I'm already at nearly $2k in parts, another $2k is out of the question, which is why I'm doing anything I can to keep costs down. Hitting $4k in repairs makes this a total loss for me since I'm already streched thin by the initial cost.I wasn't suggesting outsourcing the labor. But, if the head is good, a shortblock is prolly around $2k.
Luckily, I haven't spent any money outside of cleaning supplies, so I still have the option to sell what I can. But that's still not acceptable to me, because I've already practically restored this car functionally before this happened. So now I'm basically near the top of the mountain stuck on whether to keep climbing or turn back. If I press on, I'll be $2k in the hole. But if I turn back I'm unfortunately going to have to get rid of the car, and it's is just too nice to let go like that. It's definitely a shitty scenario all around, but I'm going to just go for it and put her back together, and if it doesn't work, it's a hard lesson learned. If it does work, then it will be some good info for future 2ZZ owners who may encounter the same issue.Good luck. Put it back together & cross your fingers. I would have suggested it earlier if you'd posted about the cylinder walls sooner. Kind of a rock & a hard place for ya. 😞
Which question? There was a few ? Marks. I dont like reading big paragraphs so i briefly skimmed.I haven't been able to get much done this week, but so far it's just been more solvent and scrubbing. Gotten plenty of small bits of copper and steel off the walls of the crankcase, so I'm glad for that. I did notice odd wear marks in 3 of the upper crankcase walls, I'll attach the relevant photos. My only guess is that somehow the top of the connecting rods bumped into those spots, but my assumption is that must've happened when first assembled because if that happened during operation it would destroy itself. Can anybody confirm?
Also, does anybody have any answer to my previous post?
No worries, I do have a fair bit of questions atm, so sorry about that.Which question? There was a few ? Marks. I dont like reading big paragraphs so i briefly skimmed.
If you break ur paragraph into smaller sections im more likely to read it. Its kind of a peeve of mine. Sorry mate
2000 GTS Turbo
In order, yes, but you should have ur block and head decked regardless which will clean it.No worries, I do have a fair bit of questions atm, so sorry about that.
1. What can I use to safely remove the old gasket outlines from the head gasket surface?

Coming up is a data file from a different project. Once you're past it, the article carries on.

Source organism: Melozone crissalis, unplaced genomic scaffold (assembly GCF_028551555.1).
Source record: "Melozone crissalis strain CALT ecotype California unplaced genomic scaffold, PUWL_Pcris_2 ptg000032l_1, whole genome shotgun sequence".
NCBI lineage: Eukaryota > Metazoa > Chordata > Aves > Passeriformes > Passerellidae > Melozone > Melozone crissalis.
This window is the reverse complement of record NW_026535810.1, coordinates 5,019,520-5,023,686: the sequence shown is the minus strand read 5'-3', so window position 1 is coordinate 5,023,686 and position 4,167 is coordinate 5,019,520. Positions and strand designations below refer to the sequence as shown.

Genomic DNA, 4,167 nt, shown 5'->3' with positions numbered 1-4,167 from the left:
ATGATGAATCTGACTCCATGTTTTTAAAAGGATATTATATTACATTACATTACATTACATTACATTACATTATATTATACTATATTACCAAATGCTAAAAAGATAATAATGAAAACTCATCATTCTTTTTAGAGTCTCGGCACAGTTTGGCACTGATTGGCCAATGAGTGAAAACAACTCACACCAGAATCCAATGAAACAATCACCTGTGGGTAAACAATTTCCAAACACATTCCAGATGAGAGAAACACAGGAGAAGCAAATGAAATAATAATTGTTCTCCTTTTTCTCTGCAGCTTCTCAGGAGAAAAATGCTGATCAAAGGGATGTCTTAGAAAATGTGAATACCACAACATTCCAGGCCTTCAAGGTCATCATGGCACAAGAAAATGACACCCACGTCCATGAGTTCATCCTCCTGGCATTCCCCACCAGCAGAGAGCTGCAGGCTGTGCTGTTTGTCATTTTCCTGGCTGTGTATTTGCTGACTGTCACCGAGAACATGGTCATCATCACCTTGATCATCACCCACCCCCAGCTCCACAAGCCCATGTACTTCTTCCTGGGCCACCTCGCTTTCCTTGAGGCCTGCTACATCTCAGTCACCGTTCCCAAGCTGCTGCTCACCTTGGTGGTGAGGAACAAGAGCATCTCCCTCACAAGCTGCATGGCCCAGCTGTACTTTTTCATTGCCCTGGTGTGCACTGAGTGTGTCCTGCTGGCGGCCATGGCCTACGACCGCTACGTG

2. What can I use to clean the rock hard carbon of the valve faces?
3. Can I leave my valves in place and clean around them as I clean the head?
4. Are the small wear marks (circled in red) in pictures 1, 2, and 4 out of the ordinary?
Thanks for your answers, for question 1, what should I use? I've seen so many things that other's use but all of them seem risky with aluminum.In order, yes, but you should have ur block and head decked regardless which will clean it.
A polishing pad on a drimel works very well, soak it with brake clean first.
Yes you can, i would suggest removing all the crud in the ports you can with out damaging the valves. Id suggest replacing them and getting better springs and retainers.
... no not really... so that thats from is i assume the engine getting hot and the piston rods expanding and hitting the block on rotation. It does happen... but its not a good thing lol... but it wont hurt anything now, its more like self clearencing.
2000 GTS Turbo
It is to my understanding that the only time you deck heads is when the mating surface is blemished or warped. Until I clean and measure them, I can't make the determination that they require such service. I have seen plenty of engines live long, healthy lives without being decked, that's the point of taking critical measurements.No, take it to a machine shop, this isnt a consideration to make this is necessary.
2000 GTS Turbo
I'm using a precision straight-edge and feeler gauges in order to determine surface flatness (this is what the factory service manual specifies). I have only used carb cleaner and a nylon brush to clean material off so far, and the point I've hit is that solvent and scrubbing is no longer strong enough to remove the really baked on crud. I'm trying to get that stuff off safely, because I've done a great job of not damaging the aluminum so far. The problem is that there's not much more abrasive I can get without risking the surface finish.It will guarantee a straight fiat and true surface. That’s something you can’t guarantee it already is nor if you use a gasket scraper, whizzer wheel or razor blade.
Machine shop will deck the block and or head in a surface grinder, clean flat surface to start with.